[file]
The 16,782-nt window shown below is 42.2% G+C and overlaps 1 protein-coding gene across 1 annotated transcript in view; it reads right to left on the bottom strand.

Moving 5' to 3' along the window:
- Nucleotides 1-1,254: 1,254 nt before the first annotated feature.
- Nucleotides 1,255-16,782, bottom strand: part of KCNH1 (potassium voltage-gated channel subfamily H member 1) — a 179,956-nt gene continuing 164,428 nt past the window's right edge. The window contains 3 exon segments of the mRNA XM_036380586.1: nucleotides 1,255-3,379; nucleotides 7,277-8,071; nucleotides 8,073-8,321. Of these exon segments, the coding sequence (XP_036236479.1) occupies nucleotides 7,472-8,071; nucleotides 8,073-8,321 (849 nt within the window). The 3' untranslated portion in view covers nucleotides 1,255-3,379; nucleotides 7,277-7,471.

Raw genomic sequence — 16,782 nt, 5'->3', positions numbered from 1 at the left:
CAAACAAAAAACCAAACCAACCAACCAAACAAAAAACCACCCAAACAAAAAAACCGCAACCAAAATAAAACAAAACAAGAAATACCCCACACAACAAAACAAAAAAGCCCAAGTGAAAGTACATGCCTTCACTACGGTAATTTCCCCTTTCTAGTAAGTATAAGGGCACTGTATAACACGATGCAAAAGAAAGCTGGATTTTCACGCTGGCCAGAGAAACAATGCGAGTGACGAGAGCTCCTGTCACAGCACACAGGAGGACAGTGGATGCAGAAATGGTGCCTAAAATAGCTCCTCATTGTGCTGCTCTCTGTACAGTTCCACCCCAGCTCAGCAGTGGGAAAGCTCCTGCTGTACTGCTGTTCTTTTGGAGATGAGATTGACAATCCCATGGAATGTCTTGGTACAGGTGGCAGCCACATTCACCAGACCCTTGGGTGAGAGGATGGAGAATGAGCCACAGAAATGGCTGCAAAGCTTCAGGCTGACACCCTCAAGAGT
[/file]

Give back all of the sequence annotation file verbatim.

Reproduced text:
The 16,782-nt window shown below is 42.2% G+C and overlaps 1 protein-coding gene across 1 annotated transcript in view; it reads right to left on the bottom strand.

Moving 5' to 3' along the window:
- Nucleotides 1-1,254: 1,254 nt before the first annotated feature.
- Nucleotides 1,255-16,782, bottom strand: part of KCNH1 (potassium voltage-gated channel subfamily H member 1) — a 179,956-nt gene continuing 164,428 nt past the window's right edge. The window contains 3 exon segments of the mRNA XM_036380586.1: nucleotides 1,255-3,379; nucleotides 7,277-8,071; nucleotides 8,073-8,321. Of these exon segments, the coding sequence (XP_036236479.1) occupies nucleotides 7,472-8,071; nucleotides 8,073-8,321 (849 nt within the window). The 3' untranslated portion in view covers nucleotides 1,255-3,379; nucleotides 7,277-7,471.

Raw genomic sequence — 16,782 nt, 5'->3', positions numbered from 1 at the left:
CAAACAAAAAACCAAACCAACCAACCAAACAAAAAACCACCCAAACAAAAAAACCGCAACCAAAATAAAACAAAACAAGAAATACCCCACACAACAAAACAAAAAAGCCCAAGTGAAAGTACATGCCTTCACTACGGTAATTTCCCCTTTCTAGTAAGTATAAGGGCACTGTATAACACGATGCAAAAGAAAGCTGGATTTTCACGCTGGCCAGAGAAACAATGCGAGTGACGAGAGCTCCTGTCACAGCACACAGGAGGACAGTGGATGCAGAAATGGTGCCTAAAATAGCTCCTCATTGTGCTGCTCTCTGTACAGTTCCACCCCAGCTCAGCAGTGGGAAAGCTCCTGCTGTACTGCTGTTCTTTTGGAGATGAGATTGACAATCCCATGGAATGTCTTGGTACAGGTGGCAGCCACATTCACCAGACCCTTGGGTGAGAGGATGGAGAATGAGCCACAGAAATGGCTGCAAAGCTTCAGGCTGACACCCTCAAGAGT